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KAY: Thank you so much - it already feel I'm amongst friends - I will take what you say, to heart and it gives me hope - I promised My Margaret that I'd be "OK" - and I will - I am "searching" for myself, within myself - as I said in my original post: to a large extent I always felt that my own purpose in life, was to love My Margaret - be with her, be there FOR her (as SHE was there for me) - and now she's gone - thus, my own purpose in life is also fulfilled - but not, because I'm still here - in this massive void - and it is within this void, that I will have to find myself again - the "new" me - I also know that even the new me, will be hugely influenced and formed by what the two of us had - the day I will then find myself, I will be able to celebrate what we had - it can never just disappear.

When time allows, I will share some of the stories about My Margaret and also the two of us - if I may - throughout the years we had many many adventures, especially when backpacking - out there we were at our happiest - climbed the mountains together, crossed the rivers together - everything TOGETHER - but this journey I am on NOW, I'll have to do alone (but not) - and I will do it for BOTH of us - at least My Margaret was spared THIS journey - I will carry the load - I owe it to her!!

Thanks again and regards.

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Andre, so very sorry for your loss and your love for your Margaret sounds special and deep and your words are a great honor of her. She was a beautiful lady and your life together sounds like it was bliss. Being so new to this myself I don't always know what to say, because it hurts and we do feel so lost. I just wanted you to know that I am thinking of you.

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We have another "climber" here on our site (feralfae). We would LOVE to hear your stories about Margaret and you, when you are ready. I feel close to the people here, I've been here for over ten years and when people write from their heart on a near daily basis, you really get to know each other. I count some of the people here my truest friends. That is one of the "silver linings" in the cloud, gleaning from this site and all we have learned through it and in our journey.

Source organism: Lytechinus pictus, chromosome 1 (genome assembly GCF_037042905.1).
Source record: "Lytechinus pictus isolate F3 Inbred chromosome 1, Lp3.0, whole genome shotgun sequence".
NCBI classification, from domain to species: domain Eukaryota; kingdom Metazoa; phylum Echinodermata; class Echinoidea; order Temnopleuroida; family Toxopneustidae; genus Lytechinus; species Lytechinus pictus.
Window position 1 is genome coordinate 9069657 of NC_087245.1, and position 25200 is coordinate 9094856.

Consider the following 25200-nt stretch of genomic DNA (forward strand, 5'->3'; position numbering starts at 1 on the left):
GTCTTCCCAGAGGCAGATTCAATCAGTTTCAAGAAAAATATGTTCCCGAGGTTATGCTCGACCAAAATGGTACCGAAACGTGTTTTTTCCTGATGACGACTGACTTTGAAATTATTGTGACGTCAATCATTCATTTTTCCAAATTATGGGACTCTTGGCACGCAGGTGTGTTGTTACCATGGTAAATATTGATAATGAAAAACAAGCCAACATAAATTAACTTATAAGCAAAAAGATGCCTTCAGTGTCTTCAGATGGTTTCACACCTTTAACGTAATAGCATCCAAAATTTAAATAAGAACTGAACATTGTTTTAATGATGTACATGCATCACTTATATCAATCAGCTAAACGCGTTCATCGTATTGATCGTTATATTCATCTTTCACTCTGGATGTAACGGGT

It took me a lifetime to find my husband, we were so very happy together, so in love...we spent all of our time (when we weren't at work) together. I've never had a connection with anyone in the way I did with him. We were made for each other. There's not a day goes by but what he isn't in my heart and on my mind. I miss him with all that is within me, and yet I have learned to do "life without", as I've come to think of it. It's evolved...in the beginning I was in shock, I felt panicked, I didn't see how I could live 40 years without him. Now I've gotten more used to this existence. Having lost my sense of purpose was one of the hardest things I've had to deal with. George was my big purpose in life, but now I have smaller purposes, just as he was my big joy in life, now I've learned to look for and appreciate the smaller joys that are mine.

You are right, what you had will never disappear. In fact, it is in remembering that I am able to go on, because for the rest of my life I carry with me the knowledge that I have been truly loved and our relationship is one that could never be surpassed.

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Saintb - thanks for your reply and the kind words - I certainly know the feeling when you say "I don't always know what to say, because it hurts and we do feel so lost." - the words are in one's heart and the head cannot express them "properly" (for me anyway) - so, let us try (together) to just BE - I'm sure HERE, we will understand one another - because of! Thanks again - much appreciated!

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KayC - thank you - I already get the feeling that you are one (one of many?) of the much valued members of this group - and you know how to string your heartfelt words together - I thank you - appreciated.